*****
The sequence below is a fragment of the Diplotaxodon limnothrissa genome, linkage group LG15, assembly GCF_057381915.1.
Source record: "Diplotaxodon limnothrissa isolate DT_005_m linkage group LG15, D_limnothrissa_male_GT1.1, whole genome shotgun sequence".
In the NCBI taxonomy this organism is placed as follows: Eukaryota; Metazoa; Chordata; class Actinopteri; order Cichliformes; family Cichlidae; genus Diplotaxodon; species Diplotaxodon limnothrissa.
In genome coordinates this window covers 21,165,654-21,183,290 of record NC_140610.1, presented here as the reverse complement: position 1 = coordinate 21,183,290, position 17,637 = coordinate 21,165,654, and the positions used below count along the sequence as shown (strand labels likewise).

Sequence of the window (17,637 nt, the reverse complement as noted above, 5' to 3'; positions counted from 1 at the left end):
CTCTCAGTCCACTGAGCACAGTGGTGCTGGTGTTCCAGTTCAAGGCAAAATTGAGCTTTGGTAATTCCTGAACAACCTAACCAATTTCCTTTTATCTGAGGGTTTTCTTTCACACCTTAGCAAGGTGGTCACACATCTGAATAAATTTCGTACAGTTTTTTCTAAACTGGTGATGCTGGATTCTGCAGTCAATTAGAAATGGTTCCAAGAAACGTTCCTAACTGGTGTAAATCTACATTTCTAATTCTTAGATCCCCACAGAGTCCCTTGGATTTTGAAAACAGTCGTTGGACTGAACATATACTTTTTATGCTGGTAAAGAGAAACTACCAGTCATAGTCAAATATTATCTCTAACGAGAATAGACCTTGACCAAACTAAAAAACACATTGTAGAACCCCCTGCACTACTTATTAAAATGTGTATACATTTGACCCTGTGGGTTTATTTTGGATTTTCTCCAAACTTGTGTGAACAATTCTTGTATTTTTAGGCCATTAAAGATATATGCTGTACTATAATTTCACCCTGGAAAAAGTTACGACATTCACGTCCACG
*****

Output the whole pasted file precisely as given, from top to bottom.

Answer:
The sequence below is a fragment of the Diplotaxodon limnothrissa genome, linkage group LG15, assembly GCF_057381915.1.
Source record: "Diplotaxodon limnothrissa isolate DT_005_m linkage group LG15, D_limnothrissa_male_GT1.1, whole genome shotgun sequence".
In the NCBI taxonomy this organism is placed as follows: Eukaryota; Metazoa; Chordata; class Actinopteri; order Cichliformes; family Cichlidae; genus Diplotaxodon; species Diplotaxodon limnothrissa.
In genome coordinates this window covers 21,165,654-21,183,290 of record NC_140610.1, presented here as the reverse complement: position 1 = coordinate 21,183,290, position 17,637 = coordinate 21,165,654, and the positions used below count along the sequence as shown (strand labels likewise).

Sequence of the window (17,637 nt, the reverse complement as noted above, 5' to 3'; positions counted from 1 at the left end):
CTCTCAGTCCACTGAGCACAGTGGTGCTGGTGTTCCAGTTCAAGGCAAAATTGAGCTTTGGTAATTCCTGAACAACCTAACCAATTTCCTTTTATCTGAGGGTTTTCTTTCACACCTTAGCAAGGTGGTCACACATCTGAATAAATTTCGTACAGTTTTTTCTAAACTGGTGATGCTGGATTCTGCAGTCAATTAGAAATGGTTCCAAGAAACGTTCCTAACTGGTGTAAATCTACATTTCTAATTCTTAGATCCCCACAGAGTCCCTTGGATTTTGAAAACAGTCGTTGGACTGAACATATACTTTTTATGCTGGTAAAGAGAAACTACCAGTCATAGTCAAATATTATCTCTAACGAGAATAGACCTTGACCAAACTAAAAAACACATTGTAGAACCCCCTGCACTACTTATTAAAATGTGTATACATTTGACCCTGTGGGTTTATTTTGGATTTTCTCCAAACTTGTGTGAACAATTCTTGTATTTTTAGGCCATTAAAGATATATGCTGTACTATAATTTCACCCTGGAAAAAGTTACGACATTCACGTCCACG